Since the mid-1980s, based on meticulous archival research and interviews with those who were involved in planning and executing the policy, Israeli historians have been unearthing evidence that, at least in some places, expelling Palestinians was part of a bigger plan, such as the notorious “Plan Dalet.” The expulsion of Palestinians from their villages and towns was not always a spontaneous event, and in many cases it was part of the government’s long-term strategy.
Since 1948, the narrative adopted by Israel has been that the entire responsibility for the Nakba lies with the Palestinian leadership for rejecting the UN Partition Plan of 1947 — which called for the partition of Mandatory Palestine into Jewish and Arab states — while the Zionist movement accepted it. Factually, this might be correct but, looking closely at the details of the plan, we find that, even if in hindsight it was a historically calamitous mistake, the rejection had its own logic. The much smaller Jewish population had been allocated 55 percent of the territory while the Palestinian people were allocated only 45 percent of the land between the Jordan River and the Mediterranean Sea, leaving many Palestinians under the rule of the soon-to-be-established Jewish state.
For the Israeli-Zionist narrative, acknowledging wrongdoings toward the Palestinians in 1948 and taking responsibility, even if not sole responsibility, has always meant also shouldering the obligation to rectify what happened back then, including addressing the right of return. As peace negotiations over the last quarter-century have demonstrated, Palestinians are more interested in Israel accepting responsibility, acknowledging its part in their suffering, apologizing for it and finding a solution to their statelessness, while compensating them for their losses. Only a small minority would like to go back and live in Israel. But Israel, even as an act of goodwill, won’t accept this historical reality.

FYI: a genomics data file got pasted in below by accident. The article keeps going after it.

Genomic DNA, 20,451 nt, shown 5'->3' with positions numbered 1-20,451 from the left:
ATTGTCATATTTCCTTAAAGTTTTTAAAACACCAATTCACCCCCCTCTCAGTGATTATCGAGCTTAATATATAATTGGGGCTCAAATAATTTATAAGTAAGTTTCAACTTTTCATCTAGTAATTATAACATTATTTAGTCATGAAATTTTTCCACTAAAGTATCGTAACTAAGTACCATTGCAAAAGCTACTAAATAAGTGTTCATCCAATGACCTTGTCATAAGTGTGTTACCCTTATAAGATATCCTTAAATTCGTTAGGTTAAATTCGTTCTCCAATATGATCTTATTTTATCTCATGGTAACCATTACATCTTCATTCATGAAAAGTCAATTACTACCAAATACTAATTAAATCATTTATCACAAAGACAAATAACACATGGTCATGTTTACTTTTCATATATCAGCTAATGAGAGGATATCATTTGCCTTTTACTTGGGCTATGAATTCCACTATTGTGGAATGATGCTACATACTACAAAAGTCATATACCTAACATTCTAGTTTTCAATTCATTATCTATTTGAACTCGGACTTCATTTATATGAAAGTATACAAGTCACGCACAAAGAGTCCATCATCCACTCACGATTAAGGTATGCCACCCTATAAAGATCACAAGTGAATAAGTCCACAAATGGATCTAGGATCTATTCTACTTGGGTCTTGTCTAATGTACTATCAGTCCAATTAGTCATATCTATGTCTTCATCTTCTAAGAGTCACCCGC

Yet genuine peace must include a genuine truth and reconciliation process, in which both sides will have to address the pain they inflicted on the other. For Israel, this means understanding the miseries brought upon Palestinians during the Nakba, showing empathy, and crossing the mental Rubicon by admitting its contribution to it.
• Yossi Mekelberg is professor of international relations at Regent’s University London, where he is head of the International Relations and Social Sciences Program.Twitter: @YMekelberg